Synonyms for silvatica or Related words with silvatica

connata              calcarata              mucronata              gracilipes              campanulata              setigera              foveolata              austrostipa              ramulosa              perrieri              radlk              fastigiata              tenellus              colorata              pedicellata              caesia              ciliata              rubiginosa              robustum              asperum              fluminensis              subulata              ferruginea              schlechteri              anomalum              vestita              ciliatum              sinuata              laxiflora              hirtella              tenuipes              subsessilis              tetragona              erubescens              bispinosa              cornuta              velutinus              preussii              appendiculata              dielsii              ellipticus              domingensis              capitellata              allophylus              decipiens              caliginosa              filamentosa              tessellatus              recurva              atrovirens             



Examples of "silvatica"
The morning glory Calystegia silvatica (syn. "Calystegia sepium silvatica", "C. inflata", and "C. sylvestris") is known by the common name giant bindweed or large bindweed. It is the largest species of bindweed and is a strong rampant climber.
Gnorismoneura silvatica is a moth of the family Tortricidae. It is found in Vietnam.
sylvatica or silvatica meaning things pertaining to forests, may refer to:
"Bartonella silvatica", a related species isolated from the large Japanese field mouse ("Apodemus speciosus").
"Persoonia asperula" may be found growing together with "P. chamaepeuce", with which it sometimes hybridises, and "P. silvatica".
The specific epithet refers to the habitat of the species and is derived from Latin "silvatica" (meaning relating to forest).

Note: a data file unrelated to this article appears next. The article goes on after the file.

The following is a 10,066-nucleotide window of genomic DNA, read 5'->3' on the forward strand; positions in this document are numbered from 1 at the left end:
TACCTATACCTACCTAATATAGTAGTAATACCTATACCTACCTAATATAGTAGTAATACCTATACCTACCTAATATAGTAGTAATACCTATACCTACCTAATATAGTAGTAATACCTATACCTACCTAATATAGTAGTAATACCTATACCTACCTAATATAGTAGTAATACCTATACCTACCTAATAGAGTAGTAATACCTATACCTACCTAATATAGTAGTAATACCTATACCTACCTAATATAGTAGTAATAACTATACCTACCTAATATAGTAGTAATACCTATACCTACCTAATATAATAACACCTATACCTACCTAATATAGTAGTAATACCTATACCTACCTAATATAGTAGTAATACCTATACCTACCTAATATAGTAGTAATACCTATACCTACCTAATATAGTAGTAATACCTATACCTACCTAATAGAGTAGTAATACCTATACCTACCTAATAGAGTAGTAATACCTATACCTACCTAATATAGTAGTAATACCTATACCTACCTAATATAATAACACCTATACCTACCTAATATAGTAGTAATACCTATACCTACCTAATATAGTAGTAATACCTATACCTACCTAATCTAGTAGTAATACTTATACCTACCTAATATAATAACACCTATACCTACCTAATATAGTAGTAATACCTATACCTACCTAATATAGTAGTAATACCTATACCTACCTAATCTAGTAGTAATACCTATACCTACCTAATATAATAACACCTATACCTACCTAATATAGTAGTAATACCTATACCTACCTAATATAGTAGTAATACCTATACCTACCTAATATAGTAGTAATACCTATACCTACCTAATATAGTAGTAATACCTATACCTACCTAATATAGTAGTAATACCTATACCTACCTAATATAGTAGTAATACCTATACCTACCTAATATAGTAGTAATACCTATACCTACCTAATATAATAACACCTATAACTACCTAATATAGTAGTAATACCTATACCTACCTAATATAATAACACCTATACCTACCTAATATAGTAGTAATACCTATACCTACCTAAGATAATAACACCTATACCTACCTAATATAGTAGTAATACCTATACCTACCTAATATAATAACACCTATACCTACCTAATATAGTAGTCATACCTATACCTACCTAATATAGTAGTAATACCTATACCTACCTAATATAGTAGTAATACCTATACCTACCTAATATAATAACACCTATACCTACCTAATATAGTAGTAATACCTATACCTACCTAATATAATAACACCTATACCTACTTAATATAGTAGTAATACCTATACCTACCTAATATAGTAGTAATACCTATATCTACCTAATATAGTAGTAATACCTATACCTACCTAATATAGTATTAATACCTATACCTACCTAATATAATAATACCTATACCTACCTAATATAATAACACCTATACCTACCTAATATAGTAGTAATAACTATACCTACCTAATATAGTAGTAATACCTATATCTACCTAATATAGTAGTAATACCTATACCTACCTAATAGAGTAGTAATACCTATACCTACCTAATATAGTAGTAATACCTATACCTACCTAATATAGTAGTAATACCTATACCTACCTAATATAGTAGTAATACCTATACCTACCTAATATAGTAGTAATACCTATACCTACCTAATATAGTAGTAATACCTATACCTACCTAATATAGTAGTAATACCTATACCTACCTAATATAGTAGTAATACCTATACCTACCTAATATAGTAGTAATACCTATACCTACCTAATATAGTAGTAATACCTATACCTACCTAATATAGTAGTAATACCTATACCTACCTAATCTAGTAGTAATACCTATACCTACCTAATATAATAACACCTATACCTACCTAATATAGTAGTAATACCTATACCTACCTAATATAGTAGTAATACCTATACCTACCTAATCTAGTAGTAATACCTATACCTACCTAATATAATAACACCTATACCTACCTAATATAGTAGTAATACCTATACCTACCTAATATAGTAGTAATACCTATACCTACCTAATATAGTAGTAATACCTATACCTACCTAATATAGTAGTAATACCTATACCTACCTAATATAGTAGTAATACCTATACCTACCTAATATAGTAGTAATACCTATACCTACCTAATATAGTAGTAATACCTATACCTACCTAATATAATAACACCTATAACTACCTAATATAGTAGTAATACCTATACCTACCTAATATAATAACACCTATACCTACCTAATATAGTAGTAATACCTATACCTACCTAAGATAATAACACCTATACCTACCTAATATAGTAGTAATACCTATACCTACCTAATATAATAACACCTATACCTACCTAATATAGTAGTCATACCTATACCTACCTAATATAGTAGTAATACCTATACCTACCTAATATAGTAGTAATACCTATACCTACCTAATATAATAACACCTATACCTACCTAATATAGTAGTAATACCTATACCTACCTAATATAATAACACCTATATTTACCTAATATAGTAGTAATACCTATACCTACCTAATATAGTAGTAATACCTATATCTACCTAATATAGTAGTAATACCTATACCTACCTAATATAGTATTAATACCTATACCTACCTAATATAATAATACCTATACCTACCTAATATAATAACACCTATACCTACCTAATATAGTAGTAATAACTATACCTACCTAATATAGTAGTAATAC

"Echinopsis mamillosa" was first described in 1907 by the German botanist Max Gürke. "E. silvatica" was included in "E. mamillosa" as the subspecies "silvatica" by Pierre Braun and E. Esteves Pereira in 1995. The circumscription of "Echinopsis" remains controversial; the genus is accepted not to be monophyletic.
The fungus was first described by American mycologist Charles Horton Peck in 1889 as "Psathyra silvatica". Rolf Singer and Alexander H. Smith transferred it to "Psilocybe" in 1958.
Matundua is a genus of spiders in the Phyxelididae family. It was first described in 1967 by Lehtinen. , it contains only one species, Matundua silvatica.
The Latin words "silvatica", "silvaticus" of this root are commonly used in biological taxonomy:"Rana sylvatica" (Wood Frog), "agaricus silvaticus" (Scaly Wood Mushroom), etc.
Bartonella silvatica is an oxidase- and catalase-negative bacterium from the genus "Bartonella" isolated from the blood of the large Japanese field mouse "Apodemus speciosus".
Limosina silvatica is a species of fly in the family Sphaeroceridae, the lesser dung flies. It is found in the Palearctic .
Trichilia silvatica is a species of plant in the Meliaceae family. It is endemic to Brazil. It is threatened by habitat loss.
The forest tube-nosed bat ("Murina silvatica") is a species of vesper bat in the family Vespertilionidae. It is found only in Japan, where it is called the .
Two subspecies are recognized. Subspecies "mamillosa" is shorter (typically only up to tall) with 17 ribs. Subspecies "silvatica" is taller and has fewer ribs.
Hoffmanniella is a genus of flowering plants in the sunflower family. There is only one known species, Hoffmanniella silvatica, native to central Africa (Gabon, Cameroon, Zaire).
The larvae feed on "Stachys palustris", "Stachys silvatica", and "Lamium" species. They eat down from the flower into the stem and roots.
Torodora silvatica is a moth in the Lecithoceridae family. It was described by Kyu-Tek Park in 2007. It is found in Thailand.
Psilocybe washingtonensis is a species of psilocybin mushroom in the family Hymenogastraceae. It is similar in appearance to "Psilocybe pelliculosa" and "P. silvatica", and a microscope is needed to reliably distinguish between them.
The larvae feed on "Tilia cordata", "Corylus heterophylla var. thunbergii", "Betula", "Carpinus" and "Acer" species, as well as "Fagus silvatica" and "Quercus serrata". They feed from in between leaves spun together. Pupation takes places amongst detritus on the ground.